Introducing a comprehensive set of playful activities
to teach software engineering concepts

Playing with LEGO is appealing to many people of all age ranges and educational or social backgrounds. Clicking bricks together to form more complex objects requires neither artistic talent, nor technical knowledge. LEGO is a greatly underused conceptual tool that can help illustrate many aspects of software development.

Why do we use LEGO to teach software engineering?

Storytelling

Building with LEGO supports playing out scenarios and storytelling, which is key to many Software Engineering learning activities centered around case studies

Building

Connecting LEGO bricks together and following certain rules about how they can and cannot be interconnected is not unlike writing program code and using software interfaces

Process

The process of constructing one or more LEGO models can mimic a real-world software process that consists of many inter-related activities

Change

Building with LEGO is not unlike real-world software projects, in which requirements can change, original designs can fail, and new properties can emerge

Available learning activities

Big Plans vs. Small Iterations

A short game to introduce the key concepts of scrum and compare/contrast plan-driven vs. iterative development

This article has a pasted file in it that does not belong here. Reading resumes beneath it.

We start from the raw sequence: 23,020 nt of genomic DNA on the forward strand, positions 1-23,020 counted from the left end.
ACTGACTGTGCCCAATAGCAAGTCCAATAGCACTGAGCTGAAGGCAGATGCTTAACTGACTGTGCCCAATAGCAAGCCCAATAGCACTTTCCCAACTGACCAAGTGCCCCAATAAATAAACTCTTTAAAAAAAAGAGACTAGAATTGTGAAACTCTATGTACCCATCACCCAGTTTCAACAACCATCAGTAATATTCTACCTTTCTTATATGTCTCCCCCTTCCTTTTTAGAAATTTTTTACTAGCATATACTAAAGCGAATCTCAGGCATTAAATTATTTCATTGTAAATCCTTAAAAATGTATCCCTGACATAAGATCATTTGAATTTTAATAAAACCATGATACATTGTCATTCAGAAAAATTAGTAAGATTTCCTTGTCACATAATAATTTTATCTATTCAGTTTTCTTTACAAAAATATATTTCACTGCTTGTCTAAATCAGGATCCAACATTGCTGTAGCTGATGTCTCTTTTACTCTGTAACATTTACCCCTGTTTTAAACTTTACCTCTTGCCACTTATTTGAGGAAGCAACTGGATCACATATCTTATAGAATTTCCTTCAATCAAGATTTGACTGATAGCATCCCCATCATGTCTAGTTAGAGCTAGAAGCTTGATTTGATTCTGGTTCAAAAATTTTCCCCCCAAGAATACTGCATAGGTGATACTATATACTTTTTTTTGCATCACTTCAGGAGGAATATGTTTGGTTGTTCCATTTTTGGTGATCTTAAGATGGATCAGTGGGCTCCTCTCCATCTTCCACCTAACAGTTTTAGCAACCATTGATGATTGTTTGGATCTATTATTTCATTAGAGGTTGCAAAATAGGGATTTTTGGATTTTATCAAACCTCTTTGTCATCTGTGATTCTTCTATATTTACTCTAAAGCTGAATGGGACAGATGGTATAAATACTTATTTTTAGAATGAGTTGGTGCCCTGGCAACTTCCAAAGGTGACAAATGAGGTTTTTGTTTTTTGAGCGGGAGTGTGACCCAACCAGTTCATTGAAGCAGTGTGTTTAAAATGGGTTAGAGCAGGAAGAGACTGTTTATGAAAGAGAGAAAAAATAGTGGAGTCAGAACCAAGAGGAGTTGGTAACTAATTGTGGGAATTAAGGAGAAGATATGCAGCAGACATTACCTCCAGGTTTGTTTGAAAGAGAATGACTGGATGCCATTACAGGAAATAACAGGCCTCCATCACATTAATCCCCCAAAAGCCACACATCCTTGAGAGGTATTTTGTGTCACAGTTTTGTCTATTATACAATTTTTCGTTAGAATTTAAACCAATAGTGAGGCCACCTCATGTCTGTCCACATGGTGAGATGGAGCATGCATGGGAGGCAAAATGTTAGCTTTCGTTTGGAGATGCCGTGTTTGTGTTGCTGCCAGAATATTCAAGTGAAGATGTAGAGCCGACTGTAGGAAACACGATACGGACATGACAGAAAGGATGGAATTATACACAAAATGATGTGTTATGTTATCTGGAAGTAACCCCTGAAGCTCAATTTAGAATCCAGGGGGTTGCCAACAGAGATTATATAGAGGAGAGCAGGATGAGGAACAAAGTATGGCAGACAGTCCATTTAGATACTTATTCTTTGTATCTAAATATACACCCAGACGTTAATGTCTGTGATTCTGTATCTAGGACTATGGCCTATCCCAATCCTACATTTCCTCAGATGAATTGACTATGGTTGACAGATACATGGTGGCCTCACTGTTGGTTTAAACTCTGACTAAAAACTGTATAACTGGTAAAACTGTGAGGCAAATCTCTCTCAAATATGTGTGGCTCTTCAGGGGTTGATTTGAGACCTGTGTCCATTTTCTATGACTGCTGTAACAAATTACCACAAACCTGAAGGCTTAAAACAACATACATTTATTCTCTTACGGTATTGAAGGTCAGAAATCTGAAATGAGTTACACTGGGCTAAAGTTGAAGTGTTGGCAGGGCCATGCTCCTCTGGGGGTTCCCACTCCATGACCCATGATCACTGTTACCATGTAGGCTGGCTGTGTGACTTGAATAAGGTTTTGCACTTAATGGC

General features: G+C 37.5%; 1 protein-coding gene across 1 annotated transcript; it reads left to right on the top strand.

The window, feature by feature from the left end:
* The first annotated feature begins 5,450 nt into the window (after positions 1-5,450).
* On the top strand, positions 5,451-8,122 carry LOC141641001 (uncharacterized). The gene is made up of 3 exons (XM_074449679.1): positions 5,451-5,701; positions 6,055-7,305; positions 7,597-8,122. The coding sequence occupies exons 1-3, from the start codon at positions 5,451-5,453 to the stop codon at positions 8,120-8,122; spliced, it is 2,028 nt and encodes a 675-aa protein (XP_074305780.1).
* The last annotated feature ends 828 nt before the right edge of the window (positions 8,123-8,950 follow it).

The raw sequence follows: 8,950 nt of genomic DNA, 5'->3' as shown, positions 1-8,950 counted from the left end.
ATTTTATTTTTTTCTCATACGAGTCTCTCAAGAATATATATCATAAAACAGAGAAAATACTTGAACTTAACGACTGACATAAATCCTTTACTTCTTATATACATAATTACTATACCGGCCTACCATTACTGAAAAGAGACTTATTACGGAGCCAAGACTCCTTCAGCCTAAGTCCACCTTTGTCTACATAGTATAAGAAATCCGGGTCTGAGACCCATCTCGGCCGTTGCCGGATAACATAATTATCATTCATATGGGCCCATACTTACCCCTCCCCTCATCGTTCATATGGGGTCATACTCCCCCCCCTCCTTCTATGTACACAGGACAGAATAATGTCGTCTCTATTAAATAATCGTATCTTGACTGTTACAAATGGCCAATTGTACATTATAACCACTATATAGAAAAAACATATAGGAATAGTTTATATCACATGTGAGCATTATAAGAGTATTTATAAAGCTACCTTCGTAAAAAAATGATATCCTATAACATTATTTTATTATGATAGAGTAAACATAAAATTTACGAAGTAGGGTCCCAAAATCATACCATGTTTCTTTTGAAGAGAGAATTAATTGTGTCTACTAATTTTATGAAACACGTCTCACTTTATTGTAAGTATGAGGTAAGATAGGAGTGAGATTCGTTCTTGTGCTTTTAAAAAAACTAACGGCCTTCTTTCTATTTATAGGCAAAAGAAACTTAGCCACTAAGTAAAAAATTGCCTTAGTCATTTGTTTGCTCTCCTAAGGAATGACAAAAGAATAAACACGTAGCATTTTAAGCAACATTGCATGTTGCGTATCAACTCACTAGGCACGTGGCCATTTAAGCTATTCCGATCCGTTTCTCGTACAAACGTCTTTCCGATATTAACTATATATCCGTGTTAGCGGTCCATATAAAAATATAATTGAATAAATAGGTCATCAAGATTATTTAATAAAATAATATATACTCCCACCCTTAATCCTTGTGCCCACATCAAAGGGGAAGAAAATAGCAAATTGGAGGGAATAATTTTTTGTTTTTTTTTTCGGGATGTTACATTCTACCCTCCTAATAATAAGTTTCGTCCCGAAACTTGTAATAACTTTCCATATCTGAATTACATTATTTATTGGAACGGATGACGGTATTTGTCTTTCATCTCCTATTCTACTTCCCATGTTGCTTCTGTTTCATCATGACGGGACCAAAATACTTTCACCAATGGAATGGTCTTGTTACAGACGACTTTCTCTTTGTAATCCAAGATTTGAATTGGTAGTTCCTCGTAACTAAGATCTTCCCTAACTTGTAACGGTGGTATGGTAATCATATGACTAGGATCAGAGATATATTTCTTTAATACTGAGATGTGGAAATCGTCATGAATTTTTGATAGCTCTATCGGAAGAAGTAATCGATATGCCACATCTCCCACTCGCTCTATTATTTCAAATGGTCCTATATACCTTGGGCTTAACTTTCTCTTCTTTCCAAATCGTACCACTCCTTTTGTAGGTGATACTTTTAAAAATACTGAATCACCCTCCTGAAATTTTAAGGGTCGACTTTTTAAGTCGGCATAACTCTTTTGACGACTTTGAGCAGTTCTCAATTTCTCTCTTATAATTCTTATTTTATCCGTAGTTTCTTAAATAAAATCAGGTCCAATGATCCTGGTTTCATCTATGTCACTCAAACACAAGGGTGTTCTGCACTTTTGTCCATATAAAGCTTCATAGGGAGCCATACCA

Clear Communication

Waterfall process is deconstructed to illustrate the importance of clear communication

LEGO Serious Play Skills Building

A short exercise serving as a prerequisite to any other activities utilizing the LEGO Serious Play methodology

Requirements and Use Cases

Design a use case diagram of a software system by identifying its actors, features, and system boundaries

Architectural Design

Focus on the tradeoffs of choosing different architectural styles (patterns) for design and development of a complex software system, such as a modern web browser

Requirements Elicitation

Students brainstorm, analyze, and identify a core set of features for a well-defined system software or hardware system

Software Processes

Compare and contrast waterfall and incremental processes while working with changing and emerging requirements

Interfaces and Integration

Design and build objects with interfaces that make it easier to integrate to them into a larger system

Managing Change

Students learn about the need for flexible design to accommodate stakeholder changes

Requirements Validation

Using an agile approach students design, refactor and validate a prototype

Publications and references

Project leads: Stan Kurkovsky and Stephanie Ludi

This work is supported in part by NSF awards 1611905 and 1709244.